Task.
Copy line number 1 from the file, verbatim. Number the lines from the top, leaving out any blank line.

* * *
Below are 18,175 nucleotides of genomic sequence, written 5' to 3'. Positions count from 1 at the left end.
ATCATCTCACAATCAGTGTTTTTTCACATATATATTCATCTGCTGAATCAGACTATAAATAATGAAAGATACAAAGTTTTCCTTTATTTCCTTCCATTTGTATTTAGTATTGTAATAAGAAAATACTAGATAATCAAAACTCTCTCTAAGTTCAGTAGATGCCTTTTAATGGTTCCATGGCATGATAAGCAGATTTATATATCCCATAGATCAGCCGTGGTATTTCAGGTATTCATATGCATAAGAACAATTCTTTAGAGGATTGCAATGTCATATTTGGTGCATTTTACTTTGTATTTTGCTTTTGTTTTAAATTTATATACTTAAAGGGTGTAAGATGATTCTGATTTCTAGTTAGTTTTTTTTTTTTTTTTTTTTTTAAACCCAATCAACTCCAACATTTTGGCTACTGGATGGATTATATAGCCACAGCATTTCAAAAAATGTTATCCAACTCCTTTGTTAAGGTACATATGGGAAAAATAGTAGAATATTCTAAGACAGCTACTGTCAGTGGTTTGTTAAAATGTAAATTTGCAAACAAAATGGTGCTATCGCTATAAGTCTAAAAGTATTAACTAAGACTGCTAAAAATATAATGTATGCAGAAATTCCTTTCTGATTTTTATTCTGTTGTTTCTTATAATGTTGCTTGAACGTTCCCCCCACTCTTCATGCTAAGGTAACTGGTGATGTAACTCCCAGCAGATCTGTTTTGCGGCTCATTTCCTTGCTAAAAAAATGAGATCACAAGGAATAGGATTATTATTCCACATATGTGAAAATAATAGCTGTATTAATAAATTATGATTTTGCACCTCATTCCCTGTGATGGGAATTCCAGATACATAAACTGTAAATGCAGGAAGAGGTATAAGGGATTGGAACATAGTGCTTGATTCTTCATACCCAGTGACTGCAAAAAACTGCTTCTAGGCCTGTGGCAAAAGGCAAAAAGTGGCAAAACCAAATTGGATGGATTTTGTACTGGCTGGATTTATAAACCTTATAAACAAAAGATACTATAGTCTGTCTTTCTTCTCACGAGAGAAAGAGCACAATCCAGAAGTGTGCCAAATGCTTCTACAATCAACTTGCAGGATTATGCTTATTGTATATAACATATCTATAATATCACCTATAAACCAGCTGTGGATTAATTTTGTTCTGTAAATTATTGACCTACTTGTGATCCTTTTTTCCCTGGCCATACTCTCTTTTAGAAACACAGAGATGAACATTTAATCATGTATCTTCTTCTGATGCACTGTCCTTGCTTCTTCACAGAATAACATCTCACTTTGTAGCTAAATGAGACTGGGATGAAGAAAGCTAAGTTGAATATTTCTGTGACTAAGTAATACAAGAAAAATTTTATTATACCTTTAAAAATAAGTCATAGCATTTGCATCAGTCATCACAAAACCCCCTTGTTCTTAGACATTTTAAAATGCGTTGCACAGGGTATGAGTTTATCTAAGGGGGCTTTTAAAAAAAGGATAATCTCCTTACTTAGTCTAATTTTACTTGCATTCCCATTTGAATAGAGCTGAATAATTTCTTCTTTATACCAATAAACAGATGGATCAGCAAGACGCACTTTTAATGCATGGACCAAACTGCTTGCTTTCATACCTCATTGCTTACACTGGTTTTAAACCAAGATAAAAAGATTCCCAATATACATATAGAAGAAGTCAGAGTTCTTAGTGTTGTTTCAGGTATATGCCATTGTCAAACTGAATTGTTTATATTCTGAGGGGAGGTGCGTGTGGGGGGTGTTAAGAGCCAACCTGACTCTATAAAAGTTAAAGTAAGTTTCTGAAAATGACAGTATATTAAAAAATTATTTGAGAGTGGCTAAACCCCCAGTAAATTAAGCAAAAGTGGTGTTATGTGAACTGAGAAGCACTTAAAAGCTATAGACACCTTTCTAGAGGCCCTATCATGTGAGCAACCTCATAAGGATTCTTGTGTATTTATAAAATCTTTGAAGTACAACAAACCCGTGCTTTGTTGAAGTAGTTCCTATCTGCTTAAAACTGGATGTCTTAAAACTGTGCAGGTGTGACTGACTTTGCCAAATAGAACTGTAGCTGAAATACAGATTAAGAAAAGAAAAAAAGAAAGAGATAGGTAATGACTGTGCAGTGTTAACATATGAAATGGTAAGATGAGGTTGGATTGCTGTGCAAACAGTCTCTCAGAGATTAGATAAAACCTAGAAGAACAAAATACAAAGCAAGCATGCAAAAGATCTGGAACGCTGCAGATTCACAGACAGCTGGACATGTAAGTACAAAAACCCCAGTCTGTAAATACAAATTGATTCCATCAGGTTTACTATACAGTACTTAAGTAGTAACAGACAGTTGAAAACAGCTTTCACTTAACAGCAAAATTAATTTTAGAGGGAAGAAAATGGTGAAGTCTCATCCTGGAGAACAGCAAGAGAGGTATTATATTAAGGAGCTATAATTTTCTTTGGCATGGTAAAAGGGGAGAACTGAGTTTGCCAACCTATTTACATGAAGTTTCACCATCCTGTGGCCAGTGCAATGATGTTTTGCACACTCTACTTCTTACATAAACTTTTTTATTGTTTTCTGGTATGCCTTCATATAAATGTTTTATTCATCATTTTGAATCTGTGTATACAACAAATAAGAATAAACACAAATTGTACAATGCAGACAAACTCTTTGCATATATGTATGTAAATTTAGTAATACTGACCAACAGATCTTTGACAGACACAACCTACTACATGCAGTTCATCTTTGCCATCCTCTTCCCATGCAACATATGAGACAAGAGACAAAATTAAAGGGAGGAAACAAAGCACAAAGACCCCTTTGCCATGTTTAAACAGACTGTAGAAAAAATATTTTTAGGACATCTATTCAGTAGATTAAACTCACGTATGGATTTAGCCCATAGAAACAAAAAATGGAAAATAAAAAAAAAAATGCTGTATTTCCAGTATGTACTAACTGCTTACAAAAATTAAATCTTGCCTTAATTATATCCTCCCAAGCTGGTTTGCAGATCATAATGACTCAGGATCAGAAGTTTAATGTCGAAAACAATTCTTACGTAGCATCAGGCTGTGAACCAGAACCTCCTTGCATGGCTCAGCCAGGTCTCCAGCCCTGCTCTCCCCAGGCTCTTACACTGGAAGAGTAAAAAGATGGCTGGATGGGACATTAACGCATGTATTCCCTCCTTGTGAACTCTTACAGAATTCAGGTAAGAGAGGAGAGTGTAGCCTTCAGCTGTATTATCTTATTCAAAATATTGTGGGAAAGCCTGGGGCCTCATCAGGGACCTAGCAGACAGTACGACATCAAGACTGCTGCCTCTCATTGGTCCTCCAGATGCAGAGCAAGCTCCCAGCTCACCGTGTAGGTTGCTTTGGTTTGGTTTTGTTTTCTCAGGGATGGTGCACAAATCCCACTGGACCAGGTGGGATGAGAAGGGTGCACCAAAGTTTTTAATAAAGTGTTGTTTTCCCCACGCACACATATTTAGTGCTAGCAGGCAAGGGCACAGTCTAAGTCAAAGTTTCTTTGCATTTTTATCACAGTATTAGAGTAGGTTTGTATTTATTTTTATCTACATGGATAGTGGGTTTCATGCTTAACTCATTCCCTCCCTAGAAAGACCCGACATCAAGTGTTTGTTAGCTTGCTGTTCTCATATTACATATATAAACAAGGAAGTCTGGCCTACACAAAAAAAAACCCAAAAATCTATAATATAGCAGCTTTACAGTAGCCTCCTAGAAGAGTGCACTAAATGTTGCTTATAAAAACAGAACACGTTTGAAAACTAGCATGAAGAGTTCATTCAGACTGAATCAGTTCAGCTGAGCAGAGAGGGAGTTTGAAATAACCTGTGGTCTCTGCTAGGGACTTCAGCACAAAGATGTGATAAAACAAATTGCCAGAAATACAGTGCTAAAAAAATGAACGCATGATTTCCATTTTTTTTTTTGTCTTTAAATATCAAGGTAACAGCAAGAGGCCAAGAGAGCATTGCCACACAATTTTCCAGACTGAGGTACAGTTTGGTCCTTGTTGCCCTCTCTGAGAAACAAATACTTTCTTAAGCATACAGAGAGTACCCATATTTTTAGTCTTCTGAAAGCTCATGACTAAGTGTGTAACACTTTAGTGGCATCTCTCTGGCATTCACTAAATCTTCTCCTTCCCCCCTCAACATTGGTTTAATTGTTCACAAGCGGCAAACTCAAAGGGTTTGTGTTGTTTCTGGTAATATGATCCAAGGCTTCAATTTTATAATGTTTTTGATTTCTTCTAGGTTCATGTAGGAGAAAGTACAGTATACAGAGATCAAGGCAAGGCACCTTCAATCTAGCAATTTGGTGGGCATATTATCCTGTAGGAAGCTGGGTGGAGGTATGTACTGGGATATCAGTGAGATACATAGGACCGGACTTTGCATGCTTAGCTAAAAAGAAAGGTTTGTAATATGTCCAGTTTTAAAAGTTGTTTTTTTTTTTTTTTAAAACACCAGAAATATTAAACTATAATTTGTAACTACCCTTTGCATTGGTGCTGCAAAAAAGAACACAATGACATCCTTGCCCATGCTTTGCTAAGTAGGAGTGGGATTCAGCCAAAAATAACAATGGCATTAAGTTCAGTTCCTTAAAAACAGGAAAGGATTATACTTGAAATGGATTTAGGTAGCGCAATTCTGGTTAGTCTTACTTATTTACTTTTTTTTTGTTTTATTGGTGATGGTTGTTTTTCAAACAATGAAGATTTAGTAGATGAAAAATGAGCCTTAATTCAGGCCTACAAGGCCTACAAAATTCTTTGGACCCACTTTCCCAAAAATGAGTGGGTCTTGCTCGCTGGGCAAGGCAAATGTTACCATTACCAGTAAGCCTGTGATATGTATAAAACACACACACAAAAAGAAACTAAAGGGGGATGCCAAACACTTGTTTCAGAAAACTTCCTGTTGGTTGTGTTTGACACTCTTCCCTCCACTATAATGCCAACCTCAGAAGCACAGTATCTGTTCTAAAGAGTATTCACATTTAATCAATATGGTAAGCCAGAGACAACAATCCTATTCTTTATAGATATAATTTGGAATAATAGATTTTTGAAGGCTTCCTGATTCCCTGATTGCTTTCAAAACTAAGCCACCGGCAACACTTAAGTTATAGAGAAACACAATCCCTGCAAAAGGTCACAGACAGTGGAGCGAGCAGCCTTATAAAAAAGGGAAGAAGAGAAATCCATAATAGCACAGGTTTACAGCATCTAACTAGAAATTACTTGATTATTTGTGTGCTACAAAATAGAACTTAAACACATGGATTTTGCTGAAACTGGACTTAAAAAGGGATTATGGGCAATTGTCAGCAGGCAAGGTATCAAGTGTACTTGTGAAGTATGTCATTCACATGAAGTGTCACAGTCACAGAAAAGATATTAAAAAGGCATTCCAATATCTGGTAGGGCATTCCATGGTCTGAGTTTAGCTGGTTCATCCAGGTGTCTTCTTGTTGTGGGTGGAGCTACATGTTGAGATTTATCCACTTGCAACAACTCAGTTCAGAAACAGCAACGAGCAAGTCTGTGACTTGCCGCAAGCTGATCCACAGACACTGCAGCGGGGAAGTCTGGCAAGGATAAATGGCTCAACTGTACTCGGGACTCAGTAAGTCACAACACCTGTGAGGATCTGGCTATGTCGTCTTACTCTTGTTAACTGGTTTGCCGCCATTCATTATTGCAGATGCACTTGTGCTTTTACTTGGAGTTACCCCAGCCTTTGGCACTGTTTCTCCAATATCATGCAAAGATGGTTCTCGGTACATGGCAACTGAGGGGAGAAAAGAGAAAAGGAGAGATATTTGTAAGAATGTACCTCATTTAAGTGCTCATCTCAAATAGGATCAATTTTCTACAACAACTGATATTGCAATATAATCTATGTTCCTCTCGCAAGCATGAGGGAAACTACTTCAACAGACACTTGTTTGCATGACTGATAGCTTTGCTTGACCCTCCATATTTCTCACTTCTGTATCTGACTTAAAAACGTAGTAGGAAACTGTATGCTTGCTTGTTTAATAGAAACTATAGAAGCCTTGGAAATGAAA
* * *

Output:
Below are 18,175 nucleotides of genomic sequence, written 5' to 3'. Positions count from 1 at the left end.